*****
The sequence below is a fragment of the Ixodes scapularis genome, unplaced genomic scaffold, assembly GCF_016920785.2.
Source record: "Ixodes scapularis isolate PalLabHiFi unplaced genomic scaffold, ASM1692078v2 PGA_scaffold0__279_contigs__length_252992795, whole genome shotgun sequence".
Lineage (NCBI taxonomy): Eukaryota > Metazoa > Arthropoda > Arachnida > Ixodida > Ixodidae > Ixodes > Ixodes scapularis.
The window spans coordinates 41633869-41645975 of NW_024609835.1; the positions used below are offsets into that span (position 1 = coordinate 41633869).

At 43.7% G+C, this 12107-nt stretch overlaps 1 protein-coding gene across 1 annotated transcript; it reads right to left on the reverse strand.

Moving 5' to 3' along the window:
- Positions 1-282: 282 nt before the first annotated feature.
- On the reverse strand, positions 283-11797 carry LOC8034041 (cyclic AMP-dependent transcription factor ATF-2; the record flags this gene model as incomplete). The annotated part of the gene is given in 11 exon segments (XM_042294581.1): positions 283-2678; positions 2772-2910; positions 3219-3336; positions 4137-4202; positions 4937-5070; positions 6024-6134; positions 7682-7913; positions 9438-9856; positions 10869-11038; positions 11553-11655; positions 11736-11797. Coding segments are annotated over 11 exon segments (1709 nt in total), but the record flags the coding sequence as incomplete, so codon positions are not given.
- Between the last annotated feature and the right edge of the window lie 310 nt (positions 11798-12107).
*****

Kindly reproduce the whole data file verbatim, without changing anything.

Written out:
The sequence below is a fragment of the Ixodes scapularis genome, unplaced genomic scaffold, assembly GCF_016920785.2.
Source record: "Ixodes scapularis isolate PalLabHiFi unplaced genomic scaffold, ASM1692078v2 PGA_scaffold0__279_contigs__length_252992795, whole genome shotgun sequence".
Lineage (NCBI taxonomy): Eukaryota > Metazoa > Arthropoda > Arachnida > Ixodida > Ixodidae > Ixodes > Ixodes scapularis.
The window spans coordinates 41633869-41645975 of NW_024609835.1; the positions used below are offsets into that span (position 1 = coordinate 41633869).

At 43.7% G+C, this 12107-nt stretch overlaps 1 protein-coding gene across 1 annotated transcript; it reads right to left on the reverse strand.

Moving 5' to 3' along the window:
- Positions 1-282: 282 nt before the first annotated feature.
- On the reverse strand, positions 283-11797 carry LOC8034041 (cyclic AMP-dependent transcription factor ATF-2; the record flags this gene model as incomplete). The annotated part of the gene is given in 11 exon segments (XM_042294581.1): positions 283-2678; positions 2772-2910; positions 3219-3336; positions 4137-4202; positions 4937-5070; positions 6024-6134; positions 7682-7913; positions 9438-9856; positions 10869-11038; positions 11553-11655; positions 11736-11797. Coding segments are annotated over 11 exon segments (1709 nt in total), but the record flags the coding sequence as incomplete, so codon positions are not given.
- Between the last annotated feature and the right edge of the window lie 310 nt (positions 11798-12107).